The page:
> potentially obscure semantic changes as well, but only 
> through the dynamic DOM and at least it is orthogonal to 
> style, and so user can turn off scripting independently of 
> (without turning off) style.
> > The idea of XBL-like things is that given semantic markup 
> like <select 
> > type="select-a-country"> (which clearly says what we're selecting),
> But binding at style layer means you can do these things even 
> if type="select-a-country" is not present.
> Whereas, without binding at style layer, there is no way to 
> change the semantic presentation for <select> as it is 
> standardized in the browser. 
> So using the correct XSLT mechanism forces you to create a 
> binding to the code at the semantic markup layer, instead of 
> obscured (and conflated) in the style layer.
> Not to mention other issues of complexity, infinite loops, 
> race conditions, etc.. that don't need to be in the style layer.
> > one
> > can attach different presentations (a dropdown list of 
> countries, an 
> > imagemap for which clicking on a country selects it, a set of radio 
> > buttons, one radio button per country, etc).
> Yes I am not disagreeing with the benefits of new semantic 
> behaviors.  I am just saying we need to put the binding to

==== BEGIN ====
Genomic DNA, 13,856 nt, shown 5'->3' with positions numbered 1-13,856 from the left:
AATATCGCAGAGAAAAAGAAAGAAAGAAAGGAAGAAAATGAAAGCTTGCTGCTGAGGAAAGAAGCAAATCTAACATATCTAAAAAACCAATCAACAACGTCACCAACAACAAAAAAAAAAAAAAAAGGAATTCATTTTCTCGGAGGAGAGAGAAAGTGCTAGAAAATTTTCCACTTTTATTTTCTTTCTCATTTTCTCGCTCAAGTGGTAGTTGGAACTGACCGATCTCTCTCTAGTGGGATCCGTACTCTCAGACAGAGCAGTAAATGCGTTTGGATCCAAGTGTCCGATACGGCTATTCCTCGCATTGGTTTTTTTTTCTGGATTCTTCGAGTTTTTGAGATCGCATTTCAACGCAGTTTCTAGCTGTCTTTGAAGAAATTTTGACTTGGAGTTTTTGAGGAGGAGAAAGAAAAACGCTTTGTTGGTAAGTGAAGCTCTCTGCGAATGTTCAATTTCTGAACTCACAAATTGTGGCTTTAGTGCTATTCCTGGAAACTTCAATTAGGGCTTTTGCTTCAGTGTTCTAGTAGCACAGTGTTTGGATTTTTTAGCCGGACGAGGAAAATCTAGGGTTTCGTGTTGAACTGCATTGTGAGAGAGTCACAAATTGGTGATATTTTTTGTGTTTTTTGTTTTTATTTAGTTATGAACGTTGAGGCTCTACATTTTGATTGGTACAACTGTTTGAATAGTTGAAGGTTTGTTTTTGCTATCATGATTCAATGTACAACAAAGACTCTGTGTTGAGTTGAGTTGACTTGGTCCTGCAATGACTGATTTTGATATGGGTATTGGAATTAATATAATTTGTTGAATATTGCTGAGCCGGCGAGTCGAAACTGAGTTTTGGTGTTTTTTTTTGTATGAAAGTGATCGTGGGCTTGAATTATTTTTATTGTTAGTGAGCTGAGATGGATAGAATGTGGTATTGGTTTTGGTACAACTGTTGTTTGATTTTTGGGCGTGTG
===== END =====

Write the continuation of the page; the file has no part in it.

> the script in the semantic markup layer, not in the style 
> layer.  XAML does this semantic binding. 
> XSLT gives you transformation styling.
> In short, I am trying to enable Tim Berners-Lee's semantic 
> (rich) web, not give more hooks to obscure it.
> > Note that producing these with server-side XSLT would 
> actually obscure 
> > the semantics (those being simply "select a country").
> No.  The semantics of the output would be <select 
> type="select-a-country">.
> What would be obscured is the semantic style transformation 
> (from say <select> to <select type="select-a-country">), but 
> that is the benefit of putting the style transformation on 
> the server.  It must have been desired.
> >  Producing these
> > with client-side XSLT is possible,
> Yes.
> > and very similar in spirit to the XBL
> > approach as far as I can tell.
> No, very different for the reasons stated above.
> > So I don't see what the big argument is about, frankly...
> Hope you do now?
> After Daniel impuned me for making 130 posts the last time I 
> debated this, I decided I wouldn't go back and forth on this. 
>  So I think I've made my point now.
> I will let you folks hash it out as much as you want.
> -- 
> Kind Regards,
> Shelby Moore

Received on Thursday, 24 November 2005 19:56:48 UTC